They say that to plant a garden is to believe in the future.
Seventeen women proved it Monday as they combed through an old garden in downtown Beaufort.
Members of five garden clubs came armed with tape measures, pencils, reference books and a sandwich for lunch. They documented the condition of a garden at 1305 Bay St., where the late John M. Trask Sr. and Flora G. Trask turned sand spurs into an elegant garden in 1950.
Flora Trask was an avid gardener who believed in the future. After the Trasks bought the house in 1939, they hired landscape architect Robert E. Marvin of Walterboro to work his special Lowcountry magic in the backyard. Marvin -- who would act as a natural soul mate to Sea Pines founder Charles E. Fraser in shaping the values of Hilton Head Island and help design Beaufort's Henry C. Chambers Waterfront Park on his way to building a national reputation -- surrounded the Trasks' garden with a 6-foot, lace brick wall because he believed nothing should "spill over" a fence.
Digital Access for only $0.99
For the most comprehensive local coverage, subscribe today.
Flora Trask may not have guessed the garden would someday be spilling over with ladies participating in the Historic Landscape Initiative of the Garden Club of South Carolina. Volunteers statewide are researching the state's historic landscapes, and, as state chairman Judith Dill says, helping "preserve South Carolina's legacy and important historic resources."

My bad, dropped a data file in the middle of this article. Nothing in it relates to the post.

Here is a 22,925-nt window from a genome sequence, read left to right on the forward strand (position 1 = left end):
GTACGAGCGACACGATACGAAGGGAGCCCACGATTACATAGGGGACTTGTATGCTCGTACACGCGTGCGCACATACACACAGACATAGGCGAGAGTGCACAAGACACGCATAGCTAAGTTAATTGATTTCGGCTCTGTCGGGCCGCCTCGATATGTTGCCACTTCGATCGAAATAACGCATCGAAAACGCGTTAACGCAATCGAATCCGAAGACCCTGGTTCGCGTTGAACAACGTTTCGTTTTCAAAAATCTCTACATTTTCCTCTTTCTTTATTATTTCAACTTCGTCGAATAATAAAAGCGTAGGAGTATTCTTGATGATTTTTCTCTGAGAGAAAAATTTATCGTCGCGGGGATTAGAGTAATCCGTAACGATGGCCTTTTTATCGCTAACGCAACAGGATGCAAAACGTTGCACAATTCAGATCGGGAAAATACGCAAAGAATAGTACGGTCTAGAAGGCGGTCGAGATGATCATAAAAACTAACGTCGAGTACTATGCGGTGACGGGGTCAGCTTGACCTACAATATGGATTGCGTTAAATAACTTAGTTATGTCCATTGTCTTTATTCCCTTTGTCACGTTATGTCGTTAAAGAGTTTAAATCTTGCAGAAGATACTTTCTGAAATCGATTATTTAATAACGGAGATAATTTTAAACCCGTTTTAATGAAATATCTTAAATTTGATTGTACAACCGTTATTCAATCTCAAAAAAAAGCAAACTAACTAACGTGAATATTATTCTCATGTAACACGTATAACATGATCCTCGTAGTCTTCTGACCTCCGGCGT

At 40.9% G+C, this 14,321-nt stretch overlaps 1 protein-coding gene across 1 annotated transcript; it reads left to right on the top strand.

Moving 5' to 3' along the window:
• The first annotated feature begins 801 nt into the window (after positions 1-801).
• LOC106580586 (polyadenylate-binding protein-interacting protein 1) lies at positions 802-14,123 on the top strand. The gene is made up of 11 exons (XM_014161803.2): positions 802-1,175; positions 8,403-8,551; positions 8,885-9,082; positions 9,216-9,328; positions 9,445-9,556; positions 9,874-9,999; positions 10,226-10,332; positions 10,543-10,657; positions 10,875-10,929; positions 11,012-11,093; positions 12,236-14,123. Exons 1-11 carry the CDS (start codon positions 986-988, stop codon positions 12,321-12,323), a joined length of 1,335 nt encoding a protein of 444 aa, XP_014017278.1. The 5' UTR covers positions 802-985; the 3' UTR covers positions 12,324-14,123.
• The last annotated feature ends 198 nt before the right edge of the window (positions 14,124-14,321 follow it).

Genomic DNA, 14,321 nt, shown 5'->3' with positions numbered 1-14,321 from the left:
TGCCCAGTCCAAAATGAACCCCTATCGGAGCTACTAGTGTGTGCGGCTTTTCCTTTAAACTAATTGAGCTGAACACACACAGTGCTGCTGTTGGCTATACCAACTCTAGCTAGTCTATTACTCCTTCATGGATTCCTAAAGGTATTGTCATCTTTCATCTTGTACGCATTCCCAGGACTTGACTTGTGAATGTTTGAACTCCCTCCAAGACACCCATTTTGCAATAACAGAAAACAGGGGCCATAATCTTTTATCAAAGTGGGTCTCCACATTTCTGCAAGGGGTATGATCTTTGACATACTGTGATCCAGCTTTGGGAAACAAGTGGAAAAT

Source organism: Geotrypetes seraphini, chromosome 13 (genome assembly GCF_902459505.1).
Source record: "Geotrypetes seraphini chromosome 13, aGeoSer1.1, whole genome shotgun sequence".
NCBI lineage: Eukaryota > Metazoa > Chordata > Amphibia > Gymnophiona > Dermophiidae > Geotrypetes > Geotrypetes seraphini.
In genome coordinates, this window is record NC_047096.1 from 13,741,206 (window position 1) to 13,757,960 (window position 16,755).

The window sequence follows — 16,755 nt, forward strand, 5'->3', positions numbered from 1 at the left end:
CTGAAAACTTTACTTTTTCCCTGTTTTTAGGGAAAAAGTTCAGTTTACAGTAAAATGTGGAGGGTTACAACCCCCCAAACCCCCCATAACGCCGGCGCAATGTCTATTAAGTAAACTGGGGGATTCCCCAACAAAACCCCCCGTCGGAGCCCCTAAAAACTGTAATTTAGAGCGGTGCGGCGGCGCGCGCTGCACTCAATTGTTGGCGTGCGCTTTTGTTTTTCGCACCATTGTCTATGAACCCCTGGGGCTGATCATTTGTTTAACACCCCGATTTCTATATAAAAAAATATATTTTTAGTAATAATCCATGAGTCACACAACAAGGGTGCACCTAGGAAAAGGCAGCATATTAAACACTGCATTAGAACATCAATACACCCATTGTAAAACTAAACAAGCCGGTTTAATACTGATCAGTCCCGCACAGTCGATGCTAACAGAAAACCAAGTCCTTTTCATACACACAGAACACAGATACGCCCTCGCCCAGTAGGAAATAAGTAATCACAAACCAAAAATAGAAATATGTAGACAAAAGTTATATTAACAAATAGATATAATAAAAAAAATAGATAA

Their drawings and measurements and lists of species in gardens that are at least 50 years old will be archived by the S.C. Historical Society for future generations.
"We thought it would be so appropriate for Beaufort with the tricentennial celebration to document as many gardens as we could," said Norma Miller of Dataw Island, president of the Beaufort Council of Garden Clubs. In April, the council won a statewide award for its work on this project.
Earlier, the council documented the garden at the Berners Barnwell Sams House on the Green on Laurens Street. It's being restored by owners John W. and Molly Gray.
And they measured and platted the old live oaks at Cotton Hall Plantation near Yemassee, owned by Joe and Allyson Harden of Hilton Head. Unlike the original house, the oaks survived U.S. Gen. William Tecumseh Sherman's torch during the Civil War.
"We are very proud of those trees," said Allyson Harden. "I wish I could get them to talk."
In a way, that's what the garden club volunteers are trying to do, too.